Adjustability: There isn’t anything this binding can’t do. You can shift your backs to work with anything from a 0 degree stance to a 15/-15 degree stance. We’d like to see more adjustability like the Burton’s have but most bindings are like the Targas instead of Burton. We also noticed that with the curvature of the back’s you don’t really have to angle them like you would some bindings. The toe straps can go over your toe or the top of your foot. The toe strap, aside from being small, is intelligently made and works very well set up traditionally or over your toe. Sometimes it can pinch the sides but the 2013 strap is a little larger and makes the fit a little easier. The ankle strap has the standard 2 position set up. What is cool is they have attached a rubber band like strap to the ankle strap so when you hit release it flies right off. Its removable so if you don’t like it take it off. The one issue with the Rome Targa is it’s not easy to get everything dialed out. The biggest pain is adjusting the bindings to your foot size. You have a metal piece connecting to a metal or plastic piece that isn’t easy to align so you can get the screw in. It drove me mad a few times trying to get these set up over the years. Also when there are a lot of parts there are a lot of possibilities for those parts to break. They aren’t easy to change from binding to binding and the screw that holds the 2 padding pieces together seem to be proprietary. This is not good if you loose these.
Dampening/Shock Absorption: There is dense foam padding on the heel that goes all the way to the board. There is also a rubber liner on the bottom of the binding. This tech can absorb allot of shock and If your having speed issues it won’t be from the bindings. We really like the rubber on the base plate because it leaves less damage on the your board when you take the bindings off. For 2011 up there is much more shock absorption in the front and back than there was in the older models. It makes for a smooth damp ride that can offer a lot of cushioning if you need it.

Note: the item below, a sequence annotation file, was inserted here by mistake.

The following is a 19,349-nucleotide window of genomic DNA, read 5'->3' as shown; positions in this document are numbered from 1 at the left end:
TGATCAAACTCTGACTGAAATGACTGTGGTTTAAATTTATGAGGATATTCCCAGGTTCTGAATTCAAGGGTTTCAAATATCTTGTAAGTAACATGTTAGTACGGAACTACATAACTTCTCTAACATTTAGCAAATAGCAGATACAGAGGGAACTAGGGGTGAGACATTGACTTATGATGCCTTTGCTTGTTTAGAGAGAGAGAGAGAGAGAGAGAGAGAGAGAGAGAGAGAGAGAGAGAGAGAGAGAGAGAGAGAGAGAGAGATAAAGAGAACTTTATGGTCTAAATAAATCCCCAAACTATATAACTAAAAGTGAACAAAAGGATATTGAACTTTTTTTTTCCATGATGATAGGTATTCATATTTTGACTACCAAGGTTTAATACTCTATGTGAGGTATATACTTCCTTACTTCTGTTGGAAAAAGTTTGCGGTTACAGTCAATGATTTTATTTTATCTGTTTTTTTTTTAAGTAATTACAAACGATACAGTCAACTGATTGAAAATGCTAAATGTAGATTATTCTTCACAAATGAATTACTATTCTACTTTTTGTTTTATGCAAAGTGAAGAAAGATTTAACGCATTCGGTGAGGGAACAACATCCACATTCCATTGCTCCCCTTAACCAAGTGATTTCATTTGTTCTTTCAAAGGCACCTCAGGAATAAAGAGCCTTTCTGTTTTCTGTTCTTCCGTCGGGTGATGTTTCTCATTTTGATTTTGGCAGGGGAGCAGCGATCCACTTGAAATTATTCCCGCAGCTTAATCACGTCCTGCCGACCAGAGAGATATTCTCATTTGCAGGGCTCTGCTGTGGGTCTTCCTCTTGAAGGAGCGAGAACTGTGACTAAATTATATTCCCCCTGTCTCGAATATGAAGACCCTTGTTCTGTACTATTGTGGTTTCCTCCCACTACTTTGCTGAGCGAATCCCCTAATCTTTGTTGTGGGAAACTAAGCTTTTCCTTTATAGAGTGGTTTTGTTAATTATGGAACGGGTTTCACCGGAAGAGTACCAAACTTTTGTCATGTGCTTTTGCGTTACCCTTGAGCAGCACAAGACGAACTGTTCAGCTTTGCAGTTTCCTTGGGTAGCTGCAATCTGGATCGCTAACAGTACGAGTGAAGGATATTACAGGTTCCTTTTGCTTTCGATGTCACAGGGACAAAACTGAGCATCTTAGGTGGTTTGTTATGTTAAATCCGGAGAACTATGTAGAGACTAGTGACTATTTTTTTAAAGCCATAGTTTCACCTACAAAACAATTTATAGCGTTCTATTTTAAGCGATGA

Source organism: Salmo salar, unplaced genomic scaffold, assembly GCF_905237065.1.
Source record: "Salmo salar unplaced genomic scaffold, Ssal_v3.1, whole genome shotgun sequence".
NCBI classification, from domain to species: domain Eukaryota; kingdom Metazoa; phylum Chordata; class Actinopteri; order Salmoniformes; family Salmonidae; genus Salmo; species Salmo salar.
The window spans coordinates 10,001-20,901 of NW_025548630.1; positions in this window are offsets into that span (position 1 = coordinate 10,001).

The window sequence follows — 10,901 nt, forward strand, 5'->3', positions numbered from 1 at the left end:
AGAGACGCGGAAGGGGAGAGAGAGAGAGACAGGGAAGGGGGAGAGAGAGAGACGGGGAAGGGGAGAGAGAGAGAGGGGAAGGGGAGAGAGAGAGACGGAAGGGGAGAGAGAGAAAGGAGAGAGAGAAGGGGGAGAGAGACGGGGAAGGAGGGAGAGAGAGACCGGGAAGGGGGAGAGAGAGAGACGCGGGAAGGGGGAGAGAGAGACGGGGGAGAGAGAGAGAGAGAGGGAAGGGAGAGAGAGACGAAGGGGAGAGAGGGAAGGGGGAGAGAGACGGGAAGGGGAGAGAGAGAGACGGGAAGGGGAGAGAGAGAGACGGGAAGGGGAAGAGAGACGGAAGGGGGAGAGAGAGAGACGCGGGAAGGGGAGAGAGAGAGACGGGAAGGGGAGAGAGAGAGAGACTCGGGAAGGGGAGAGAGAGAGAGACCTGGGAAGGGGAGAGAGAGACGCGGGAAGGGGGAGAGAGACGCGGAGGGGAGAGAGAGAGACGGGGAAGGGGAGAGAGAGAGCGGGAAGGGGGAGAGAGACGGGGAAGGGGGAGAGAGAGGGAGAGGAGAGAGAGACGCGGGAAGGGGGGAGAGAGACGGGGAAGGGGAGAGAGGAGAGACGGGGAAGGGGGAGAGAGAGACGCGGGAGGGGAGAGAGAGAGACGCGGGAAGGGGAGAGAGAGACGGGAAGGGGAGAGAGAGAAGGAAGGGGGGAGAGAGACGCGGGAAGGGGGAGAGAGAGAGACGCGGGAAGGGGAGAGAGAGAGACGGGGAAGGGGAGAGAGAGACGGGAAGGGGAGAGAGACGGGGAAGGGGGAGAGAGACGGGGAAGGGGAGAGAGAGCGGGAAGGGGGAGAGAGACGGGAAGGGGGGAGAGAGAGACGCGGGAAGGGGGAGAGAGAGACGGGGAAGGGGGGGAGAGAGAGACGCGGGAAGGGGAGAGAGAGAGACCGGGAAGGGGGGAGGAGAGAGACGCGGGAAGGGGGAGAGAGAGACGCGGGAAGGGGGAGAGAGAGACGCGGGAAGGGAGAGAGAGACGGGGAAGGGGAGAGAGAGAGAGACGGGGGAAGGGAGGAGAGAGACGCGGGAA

Overall the Targa is pretty well made and damp. The versatility of the ankle strap can be good for some but not for others. Also the adjustability is a pain in the ass but if you can get it set up it might be a great binding for you.
Rome Targa Images
Rome Company Information
Rome Targa User Reviews
Rome Targa Update
This is an update from my previous review. I ended up getting a new pair of Rome Targa Bindings at a great price at the end of the short season. The new toe strap is amazing. It doesn’t stretch out like a rubber band like the older model. The way it wraps around the end of your boot is excellent and it definitely an improvement from previous years. I’m going to try to buy a new toe strap for my 2019 Rome Targa Bindings. Rome wouldn’t sell me new ones last season.
Awesome Freeride Bindings
I think the Rome Targa Bindings are excellent. They match up perfect with my Rossignol XV Snowboard. The bindings are stiff and responsive but super damp, and with all the adjustments I was able to make them fit perfect to my boots. They are super comfortable for being so stiff. The only thing I had to get use to was the toe strap. The toe straps don’t tighten up like my other bindings I own and it feels like they will never quit stretching. What I found out was once the toe strap spreads across the toes of your boot it locks in and I found it was super comfortable and tight on my toes. The adjustability of the Targa bindings are insane but easy to dial in if you take the time. I pretty much put on my boots, adjusted the bindings to where I thought I would need them, installed the bindings on my board and Geeked out with my setup for a couple hours on my living room floor until I got them feeling slope ready. The next morning on the mountain I just had to do some minor adjusting with the toe and ankle straps. I also like how when you get ready to strap in the binding to your boot, the ankle strap pulls away from the other side of the binding making it easy to slip your boot in and then tighten up the ankle straps. I would definitely recommend the Rome Targa bindings for someone looking for a freeride binding or that wants a stiff responsive but damp binding.
Comfortable and responsive.
One draw back I've seen other talk about and I experienced the same thing: the screw and nut to slide the heel cup for boot size adjustment is siezed on there. Beware if you have to adjust them you should have spare screws and Tnuts.
Would be 5 stars except for that.